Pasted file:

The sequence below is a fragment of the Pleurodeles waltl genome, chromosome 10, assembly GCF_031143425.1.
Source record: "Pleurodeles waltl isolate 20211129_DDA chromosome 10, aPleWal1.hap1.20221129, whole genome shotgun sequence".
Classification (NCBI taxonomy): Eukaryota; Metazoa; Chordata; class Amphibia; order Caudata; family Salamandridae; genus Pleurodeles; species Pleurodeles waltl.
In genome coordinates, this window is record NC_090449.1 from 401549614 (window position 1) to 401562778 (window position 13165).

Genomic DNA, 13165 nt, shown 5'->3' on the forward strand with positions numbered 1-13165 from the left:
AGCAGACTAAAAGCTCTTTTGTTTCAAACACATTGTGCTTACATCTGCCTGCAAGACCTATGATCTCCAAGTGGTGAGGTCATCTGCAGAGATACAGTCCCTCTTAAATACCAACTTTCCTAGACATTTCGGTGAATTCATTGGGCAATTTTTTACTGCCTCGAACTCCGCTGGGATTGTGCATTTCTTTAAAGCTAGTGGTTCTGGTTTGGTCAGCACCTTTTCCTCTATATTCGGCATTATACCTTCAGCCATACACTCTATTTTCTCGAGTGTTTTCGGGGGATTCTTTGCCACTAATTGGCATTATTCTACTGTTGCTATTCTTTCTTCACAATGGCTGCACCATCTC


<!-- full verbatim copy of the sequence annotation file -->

The sequence below is a fragment of the Pleurodeles waltl genome, chromosome 10, assembly GCF_031143425.1.
Source record: "Pleurodeles waltl isolate 20211129_DDA chromosome 10, aPleWal1.hap1.20221129, whole genome shotgun sequence".
Classification (NCBI taxonomy): Eukaryota; Metazoa; Chordata; class Amphibia; order Caudata; family Salamandridae; genus Pleurodeles; species Pleurodeles waltl.
In genome coordinates, this window is record NC_090449.1 from 401549614 (window position 1) to 401562778 (window position 13165).

Genomic DNA, 13165 nt, shown 5'->3' on the forward strand with positions numbered 1-13165 from the left:
AGCAGACTAAAAGCTCTTTTGTTTCAAACACATTGTGCTTACATCTGCCTGCAAGACCTATGATCTCCAAGTGGTGAGGTCATCTGCAGAGATACAGTCCCTCTTAAATACCAACTTTCCTAGACATTTCGGTGAATTCATTGGGCAATTTTTTACTGCCTCGAACTCCGCTGGGATTGTGCATTTCTTTAAAGCTAGTGGTTCTGGTTTGGTCAGCACCTTTTCCTCTATATTCGGCATTATACCTTCAGCCATACACTCTATTTTCTCGAGTGTTTTCGGGGGATTCTTTGCCACTAATTGGCATTATTCTACTGTTGCTATTCTTTCTTCACAATGGCTGCACCATCTC